Loan Modifications – Illusion, Delusion & Confusion

After reading news articles and talking with Realtors and distressed borrowers, it has become more and more apparent that the federal government’s HAMP modification program is not working. Despite the administration’s “glass-half-full” pronouncements, the statistics tell the true story – an increasing number of distressed homeowners have concluded that their lenders’ offers of modification  simply aren’t worth it.

A recent article appearing in 24/7 discusses HAMP’s dismal statistics:

The $75 billion Making Home Affordable Program has not led to many permanent mortgage modifications.  Through May, the number was only 340,459. The figure is particularly pathetic compared to the number of borrowers who are eligible for mortgage changes–1,675,238. Total trials started under HAMP are 1,244,184.

All permanently modified mortgages involved an interest rate deduction. Fifty-four percent received term extensions. Twenty-eight percent received principal forbearance.

There is a certain irony in all of this.  During the credit boom, lenders cared little about their borrowers’ ability to repay.  In many instances they sought little or no credit history from their borrowers.  To many lenders and mortgage brokers, “A thin file was a good file.”   Today, in order to qualify a borrower for a modification of that same loan, lenders are now imposing the strict credit criteria they should have imposed initially. So is it any surprise that the folks who were not qualified in the first place, aren’t qualified today? In commenting on HAMP’s underwhelming July 2010 statistics, the astute business blog Calculated Risk, noted the following:

Think about that for a second: for the median borrower, about 80% of the borrower’s income went to servicing debt. And the median is 63.5% after the modification.

These borrowers are still up to their eyeballs in debt after the modification.


  • Another large number of trial programs were cancelled. This will mean more foreclosures (or short sales) in the near future.
  • A large number of borrowers are still in modification limbo, so there will probably be more cancellations coming.
  • The program is winding down quickly.
  • The borrowers DTI characteristics are poor – suggesting a high redefault rate over the next year or two.
  • From my perspective, however, there are several additional reasons for HAMP’s lack of success:

    • After watching housing prices cliff dive for the past few years, borrowers are becoming disenchanted with the American Dream of home ownership.  They have concluded that the modification process isn’t worth the anguish and effort.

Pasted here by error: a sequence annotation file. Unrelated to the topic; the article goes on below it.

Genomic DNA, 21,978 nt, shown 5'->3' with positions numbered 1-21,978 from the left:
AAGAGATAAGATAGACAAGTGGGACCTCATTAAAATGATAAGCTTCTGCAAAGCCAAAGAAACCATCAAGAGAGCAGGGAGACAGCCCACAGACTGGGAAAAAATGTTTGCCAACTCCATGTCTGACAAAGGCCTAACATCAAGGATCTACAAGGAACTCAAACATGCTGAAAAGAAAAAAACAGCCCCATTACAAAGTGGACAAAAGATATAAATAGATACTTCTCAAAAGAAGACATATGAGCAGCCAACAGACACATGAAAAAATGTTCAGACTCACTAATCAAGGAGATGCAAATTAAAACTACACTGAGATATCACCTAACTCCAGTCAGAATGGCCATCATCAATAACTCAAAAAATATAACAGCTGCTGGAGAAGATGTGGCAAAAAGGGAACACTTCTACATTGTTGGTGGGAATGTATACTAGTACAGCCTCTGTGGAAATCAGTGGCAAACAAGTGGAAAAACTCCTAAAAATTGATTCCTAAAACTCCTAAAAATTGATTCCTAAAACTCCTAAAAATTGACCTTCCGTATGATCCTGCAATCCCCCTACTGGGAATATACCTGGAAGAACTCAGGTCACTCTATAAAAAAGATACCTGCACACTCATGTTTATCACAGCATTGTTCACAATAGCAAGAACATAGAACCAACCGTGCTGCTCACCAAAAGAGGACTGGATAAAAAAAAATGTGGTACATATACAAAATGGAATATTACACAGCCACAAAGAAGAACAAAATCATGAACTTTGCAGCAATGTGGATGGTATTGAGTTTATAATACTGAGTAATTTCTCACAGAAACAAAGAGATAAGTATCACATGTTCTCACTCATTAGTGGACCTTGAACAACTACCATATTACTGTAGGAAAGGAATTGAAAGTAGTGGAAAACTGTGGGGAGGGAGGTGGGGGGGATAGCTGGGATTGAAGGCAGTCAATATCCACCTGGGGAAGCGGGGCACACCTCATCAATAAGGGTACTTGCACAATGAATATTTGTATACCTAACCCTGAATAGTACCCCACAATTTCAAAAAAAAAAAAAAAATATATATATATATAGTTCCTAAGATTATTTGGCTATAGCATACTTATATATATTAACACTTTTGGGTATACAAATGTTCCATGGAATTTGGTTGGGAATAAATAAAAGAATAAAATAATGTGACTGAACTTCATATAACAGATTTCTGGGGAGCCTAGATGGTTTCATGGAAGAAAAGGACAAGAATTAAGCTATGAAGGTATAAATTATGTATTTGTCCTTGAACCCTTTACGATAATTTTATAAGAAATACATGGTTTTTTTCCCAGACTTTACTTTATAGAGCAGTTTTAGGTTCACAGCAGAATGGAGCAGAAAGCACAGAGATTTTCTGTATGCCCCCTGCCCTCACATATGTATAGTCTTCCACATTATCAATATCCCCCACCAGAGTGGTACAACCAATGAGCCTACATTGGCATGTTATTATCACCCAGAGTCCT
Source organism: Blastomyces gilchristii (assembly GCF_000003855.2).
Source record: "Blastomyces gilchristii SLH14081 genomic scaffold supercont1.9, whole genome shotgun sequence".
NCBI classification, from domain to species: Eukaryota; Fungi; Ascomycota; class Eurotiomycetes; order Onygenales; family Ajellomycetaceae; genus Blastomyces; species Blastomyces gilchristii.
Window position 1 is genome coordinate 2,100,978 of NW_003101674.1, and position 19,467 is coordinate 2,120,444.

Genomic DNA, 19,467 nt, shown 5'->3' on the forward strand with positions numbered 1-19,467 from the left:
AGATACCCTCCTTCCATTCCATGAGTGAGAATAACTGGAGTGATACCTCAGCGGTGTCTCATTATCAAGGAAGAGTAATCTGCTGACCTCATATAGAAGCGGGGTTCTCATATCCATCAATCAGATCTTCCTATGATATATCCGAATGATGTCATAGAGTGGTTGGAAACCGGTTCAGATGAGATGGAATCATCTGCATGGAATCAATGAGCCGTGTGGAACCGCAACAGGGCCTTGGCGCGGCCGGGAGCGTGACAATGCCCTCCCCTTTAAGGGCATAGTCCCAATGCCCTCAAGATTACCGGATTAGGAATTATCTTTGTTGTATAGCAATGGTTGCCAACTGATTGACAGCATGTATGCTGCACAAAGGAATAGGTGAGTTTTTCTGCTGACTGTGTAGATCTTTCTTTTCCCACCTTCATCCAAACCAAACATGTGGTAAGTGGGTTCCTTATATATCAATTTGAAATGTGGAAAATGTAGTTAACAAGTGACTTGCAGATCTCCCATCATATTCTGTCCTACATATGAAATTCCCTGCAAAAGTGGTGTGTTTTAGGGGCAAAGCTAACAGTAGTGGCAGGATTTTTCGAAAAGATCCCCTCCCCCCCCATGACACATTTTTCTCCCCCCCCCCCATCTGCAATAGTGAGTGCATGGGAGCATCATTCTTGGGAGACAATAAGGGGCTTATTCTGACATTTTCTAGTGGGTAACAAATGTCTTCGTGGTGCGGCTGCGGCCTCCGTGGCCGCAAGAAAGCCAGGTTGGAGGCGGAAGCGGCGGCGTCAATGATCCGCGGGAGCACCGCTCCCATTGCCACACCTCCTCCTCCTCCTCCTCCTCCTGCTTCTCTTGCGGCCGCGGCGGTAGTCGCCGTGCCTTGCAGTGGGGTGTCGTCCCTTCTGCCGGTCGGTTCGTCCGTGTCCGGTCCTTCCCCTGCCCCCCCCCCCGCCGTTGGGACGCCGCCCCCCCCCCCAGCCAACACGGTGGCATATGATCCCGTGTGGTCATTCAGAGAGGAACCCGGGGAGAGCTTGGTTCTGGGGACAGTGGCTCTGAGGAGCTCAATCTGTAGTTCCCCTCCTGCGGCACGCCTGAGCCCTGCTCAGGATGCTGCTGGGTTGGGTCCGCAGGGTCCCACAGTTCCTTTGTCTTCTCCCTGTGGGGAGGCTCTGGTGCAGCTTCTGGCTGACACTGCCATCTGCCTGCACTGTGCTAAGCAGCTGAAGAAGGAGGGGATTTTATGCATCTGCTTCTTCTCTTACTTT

• As their home values continue to fall, many distressed owners have concluded that their negative equity is too great; there is simply nothing left to save through modification.
    • Much of the blame lies squarely with the lenders themselves.  Whether it’s incompetence or design, anecdotal reports of “lost paperwork” are simply too numerous to ignore.  The modification process has taken on the appearance of a diabolical shell game, causing homeowner’s to give up out of anger and frustration.
    • Rather than realistically promote HAMP for what it could do, the government oversold it as a magic pill that would “save” millions from foreclosure.  However, in medical terms, the pill was merely palliative – like ibuprofen – rather than curative – like penicillin.  In short, the government over-promised and under-delivered to thousands of people who thought modification was the answer.  Disillusion was inevitable.
    • The single-most effective tool in the loan modification arsenal – reduction of principal – was rarely, if ever, offered.  Instead, lenders simply proposed to adjust interest rates that made modest reductions in monthly installments, but added the deferred payments to the back end of  loan – turning them into the reviled negatively amortizing loans.  This doomed process of “extend and pretend” was so obvious that borrowers soon realized it would not provide any long term relief.   Their homes would still be worth 30% – 50% less than what they paid, and they would still have negative equity.

    One must wonder, in hindsight, whether the better approach might have been to simply permit the process to work itself out.  Tear the Band Aid off all at once, rather than slowly and painfully over several months – and in some cases a year or more. While some form of safety net was essential for those at greatest risk and need, it is becoming clear that in many instances, HAMP may have caused more harm than good.  Why?  Because distressed homeowners were led to believe the modification process would provide a quick and painless cure, when it could not.  For a large percentage of failed applicants, HAMP simply prolonged the pain.  And the government’s claim that it was fighting to preserve neighborhoods from mass foreclosures was either political spin or short-sighted optimism.  The actual result has been that neighborhoods are still experiencing the pain of foreclosure, but for a protracted period of time.   Many homeowners are only now coming out of unsuccessful modifications, and must confront the very same foreclosure and pre-foreclosure choices they might have addressed a year earlier.

    If one must suffer the credit consequences of a foreclosure – not to mention the uncertainty of not knowing where they will be living in a few months, would it not have been better to have dealt with it a year or more ago – rather than have spent this time supplying (and re-supplying) a lender with volumes of paperwork, only to now realize that the initial goal was either unattainable, unrealistic, or economically unwise?